Wednesday, November 3, 2010
"Something's lost but something's gained
in living every day." --Both Sides Now
I had a house in Montana once, an oddly designed, cedar-sided structure perched on a mountain bench in the far northwest corner of the state. It was a sometimes-home, a place I fled to whenever I could. It sat at the top of a serpentine gravel road that rose gently from the river valley below, a ribbon wrapping the mountain. I shared the place with the bears, and the mountain lions, and the less intimidating but still mischievous skunks, coyotes and, toward the end of our time there, wolves.
I trained Thomas there, a small pup learning how to live with me on trails through a pine forest.
Montana was the place I've been chasing since childhood, a return to a land of giant, snow-capped peaks my parents took me to see when my mind was still new. One spring day a couple of years ago I left it, loading the dogs up in the truck, closing and locking the gate behind me as I always did, and driving down the mountain.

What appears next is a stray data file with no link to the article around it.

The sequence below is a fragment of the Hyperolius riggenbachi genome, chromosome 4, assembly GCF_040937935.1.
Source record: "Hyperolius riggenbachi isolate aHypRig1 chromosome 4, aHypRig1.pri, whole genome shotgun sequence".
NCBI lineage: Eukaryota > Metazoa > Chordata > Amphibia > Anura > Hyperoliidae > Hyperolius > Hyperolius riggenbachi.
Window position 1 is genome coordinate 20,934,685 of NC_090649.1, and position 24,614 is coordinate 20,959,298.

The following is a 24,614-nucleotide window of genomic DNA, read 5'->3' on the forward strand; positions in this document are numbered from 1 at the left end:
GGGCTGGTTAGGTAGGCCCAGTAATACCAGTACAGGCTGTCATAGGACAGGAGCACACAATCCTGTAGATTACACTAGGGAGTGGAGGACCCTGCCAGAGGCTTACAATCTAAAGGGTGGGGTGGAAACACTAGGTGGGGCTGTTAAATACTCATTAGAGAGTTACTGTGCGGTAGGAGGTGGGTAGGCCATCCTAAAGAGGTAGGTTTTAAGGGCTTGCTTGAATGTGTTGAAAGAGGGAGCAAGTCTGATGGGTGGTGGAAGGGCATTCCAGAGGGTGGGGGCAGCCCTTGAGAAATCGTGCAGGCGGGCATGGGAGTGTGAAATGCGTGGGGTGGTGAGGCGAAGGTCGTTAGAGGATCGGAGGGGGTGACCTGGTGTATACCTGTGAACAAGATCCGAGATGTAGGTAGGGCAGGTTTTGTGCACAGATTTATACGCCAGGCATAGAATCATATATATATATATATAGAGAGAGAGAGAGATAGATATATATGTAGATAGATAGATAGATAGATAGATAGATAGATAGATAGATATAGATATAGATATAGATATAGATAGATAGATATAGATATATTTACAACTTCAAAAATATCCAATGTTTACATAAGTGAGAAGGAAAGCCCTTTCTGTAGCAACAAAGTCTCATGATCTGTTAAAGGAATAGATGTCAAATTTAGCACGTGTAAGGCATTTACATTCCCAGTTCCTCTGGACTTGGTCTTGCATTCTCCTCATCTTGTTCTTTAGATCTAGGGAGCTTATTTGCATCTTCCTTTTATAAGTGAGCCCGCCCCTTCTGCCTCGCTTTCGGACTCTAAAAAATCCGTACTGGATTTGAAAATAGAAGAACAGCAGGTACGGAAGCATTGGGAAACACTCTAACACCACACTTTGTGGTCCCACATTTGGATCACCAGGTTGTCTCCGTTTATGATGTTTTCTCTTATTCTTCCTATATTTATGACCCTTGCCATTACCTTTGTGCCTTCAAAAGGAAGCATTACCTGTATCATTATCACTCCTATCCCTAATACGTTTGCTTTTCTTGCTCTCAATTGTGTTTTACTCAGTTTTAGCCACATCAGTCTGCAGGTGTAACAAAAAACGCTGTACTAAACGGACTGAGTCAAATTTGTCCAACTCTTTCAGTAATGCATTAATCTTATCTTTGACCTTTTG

I had no idea I'd never see it again.
I didn't know it as I closed the last gate behind me, but my life was about to blow apart. It would be the most terrifying, painful thing ever to happen to me. It would be the best thing that ever happened to me. It was the beginning of my own Phoenix Process.
But still -- still -- I ache for Montana. It's an enduring loss, a heavy price I paid to gain something profoundly valuable -- myself and my life. But I still chase the mountains. I know I'll find them again. I just don't know where, or when.